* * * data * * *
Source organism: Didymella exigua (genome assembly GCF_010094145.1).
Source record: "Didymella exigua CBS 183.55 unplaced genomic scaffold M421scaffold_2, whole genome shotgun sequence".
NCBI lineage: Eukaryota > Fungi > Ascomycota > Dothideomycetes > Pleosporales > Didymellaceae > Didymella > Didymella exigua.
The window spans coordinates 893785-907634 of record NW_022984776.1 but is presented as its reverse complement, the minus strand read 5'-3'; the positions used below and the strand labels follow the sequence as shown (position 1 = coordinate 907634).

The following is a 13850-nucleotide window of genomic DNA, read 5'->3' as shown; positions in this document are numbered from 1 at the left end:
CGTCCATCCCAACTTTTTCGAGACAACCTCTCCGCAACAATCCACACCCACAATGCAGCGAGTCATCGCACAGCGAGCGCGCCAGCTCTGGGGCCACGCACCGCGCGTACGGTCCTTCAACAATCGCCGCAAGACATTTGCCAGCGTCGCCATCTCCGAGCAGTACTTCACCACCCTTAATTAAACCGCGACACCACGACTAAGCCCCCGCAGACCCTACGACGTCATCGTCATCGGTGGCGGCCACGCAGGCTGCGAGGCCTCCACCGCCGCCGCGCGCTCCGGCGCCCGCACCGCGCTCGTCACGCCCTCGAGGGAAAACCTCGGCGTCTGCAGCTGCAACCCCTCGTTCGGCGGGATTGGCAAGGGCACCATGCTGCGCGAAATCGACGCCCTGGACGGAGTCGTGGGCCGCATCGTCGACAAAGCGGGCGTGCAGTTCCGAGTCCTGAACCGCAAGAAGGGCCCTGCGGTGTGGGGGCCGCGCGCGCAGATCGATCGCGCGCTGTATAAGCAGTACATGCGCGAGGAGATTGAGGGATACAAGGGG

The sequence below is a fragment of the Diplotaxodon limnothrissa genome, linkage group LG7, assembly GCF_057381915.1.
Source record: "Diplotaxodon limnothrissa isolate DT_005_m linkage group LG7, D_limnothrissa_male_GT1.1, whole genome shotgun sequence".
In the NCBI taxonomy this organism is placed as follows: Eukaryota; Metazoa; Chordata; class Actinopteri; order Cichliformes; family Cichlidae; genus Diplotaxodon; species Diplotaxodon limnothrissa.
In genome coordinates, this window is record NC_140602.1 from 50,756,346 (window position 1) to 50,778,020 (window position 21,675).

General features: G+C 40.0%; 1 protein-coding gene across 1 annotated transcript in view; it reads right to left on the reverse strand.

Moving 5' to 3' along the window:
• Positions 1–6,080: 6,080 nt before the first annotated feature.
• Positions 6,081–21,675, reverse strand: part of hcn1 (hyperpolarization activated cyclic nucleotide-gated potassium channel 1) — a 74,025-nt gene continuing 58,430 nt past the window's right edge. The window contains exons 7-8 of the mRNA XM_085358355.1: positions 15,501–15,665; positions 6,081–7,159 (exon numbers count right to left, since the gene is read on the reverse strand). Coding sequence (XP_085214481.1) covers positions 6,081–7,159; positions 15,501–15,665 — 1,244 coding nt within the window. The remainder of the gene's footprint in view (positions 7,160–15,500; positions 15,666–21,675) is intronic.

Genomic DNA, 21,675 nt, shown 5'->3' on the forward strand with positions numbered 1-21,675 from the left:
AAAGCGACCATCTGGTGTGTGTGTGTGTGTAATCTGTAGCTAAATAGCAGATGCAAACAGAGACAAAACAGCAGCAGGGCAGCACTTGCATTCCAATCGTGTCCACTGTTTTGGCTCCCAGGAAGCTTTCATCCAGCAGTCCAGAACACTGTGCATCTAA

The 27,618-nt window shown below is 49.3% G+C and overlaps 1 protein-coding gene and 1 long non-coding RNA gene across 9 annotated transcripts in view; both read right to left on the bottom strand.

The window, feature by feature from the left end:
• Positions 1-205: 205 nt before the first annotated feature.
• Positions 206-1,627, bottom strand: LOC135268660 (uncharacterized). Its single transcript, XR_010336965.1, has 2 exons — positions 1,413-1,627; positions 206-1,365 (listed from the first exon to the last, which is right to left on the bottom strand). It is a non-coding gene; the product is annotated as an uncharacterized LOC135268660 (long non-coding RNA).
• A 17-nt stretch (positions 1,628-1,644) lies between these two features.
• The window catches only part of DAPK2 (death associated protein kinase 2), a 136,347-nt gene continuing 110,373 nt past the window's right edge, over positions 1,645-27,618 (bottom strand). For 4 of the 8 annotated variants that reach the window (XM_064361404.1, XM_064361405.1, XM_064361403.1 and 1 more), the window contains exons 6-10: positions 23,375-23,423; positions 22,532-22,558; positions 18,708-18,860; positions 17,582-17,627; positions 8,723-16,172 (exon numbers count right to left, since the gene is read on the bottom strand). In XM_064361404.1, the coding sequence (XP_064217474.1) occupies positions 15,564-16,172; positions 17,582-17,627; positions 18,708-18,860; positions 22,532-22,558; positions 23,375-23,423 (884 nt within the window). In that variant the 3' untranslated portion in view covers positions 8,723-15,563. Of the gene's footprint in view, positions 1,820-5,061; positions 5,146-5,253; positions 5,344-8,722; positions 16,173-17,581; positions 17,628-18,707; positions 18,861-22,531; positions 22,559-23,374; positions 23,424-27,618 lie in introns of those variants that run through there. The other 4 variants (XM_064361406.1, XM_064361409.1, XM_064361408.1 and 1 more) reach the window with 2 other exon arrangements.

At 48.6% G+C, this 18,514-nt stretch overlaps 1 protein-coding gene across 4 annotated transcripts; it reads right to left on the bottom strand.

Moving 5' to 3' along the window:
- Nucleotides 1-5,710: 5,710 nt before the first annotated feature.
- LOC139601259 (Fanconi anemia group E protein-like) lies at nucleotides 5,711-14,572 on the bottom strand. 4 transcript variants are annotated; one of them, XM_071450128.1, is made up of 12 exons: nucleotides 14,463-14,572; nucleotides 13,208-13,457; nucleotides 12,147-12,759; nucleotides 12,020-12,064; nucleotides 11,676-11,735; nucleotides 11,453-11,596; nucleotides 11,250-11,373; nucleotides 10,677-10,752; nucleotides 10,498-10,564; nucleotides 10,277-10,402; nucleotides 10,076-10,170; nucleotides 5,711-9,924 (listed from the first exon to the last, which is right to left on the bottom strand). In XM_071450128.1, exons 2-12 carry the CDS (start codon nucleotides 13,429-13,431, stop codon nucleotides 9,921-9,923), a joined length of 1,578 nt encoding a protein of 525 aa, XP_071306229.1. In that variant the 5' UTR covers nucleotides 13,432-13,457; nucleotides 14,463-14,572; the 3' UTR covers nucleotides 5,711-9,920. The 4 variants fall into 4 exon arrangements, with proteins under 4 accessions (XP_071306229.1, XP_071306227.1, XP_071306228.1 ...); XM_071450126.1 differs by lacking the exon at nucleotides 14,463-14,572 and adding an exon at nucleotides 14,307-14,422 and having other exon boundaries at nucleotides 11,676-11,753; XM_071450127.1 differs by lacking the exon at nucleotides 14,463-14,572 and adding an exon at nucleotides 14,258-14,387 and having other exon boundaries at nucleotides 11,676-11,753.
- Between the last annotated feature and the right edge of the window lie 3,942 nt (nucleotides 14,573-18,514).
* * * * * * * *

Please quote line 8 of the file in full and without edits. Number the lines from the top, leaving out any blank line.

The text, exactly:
Source record: "Diplotaxodon limnothrissa isolate DT_005_m linkage group LG7, D_limnothrissa_male_GT1.1, whole genome shotgun sequence".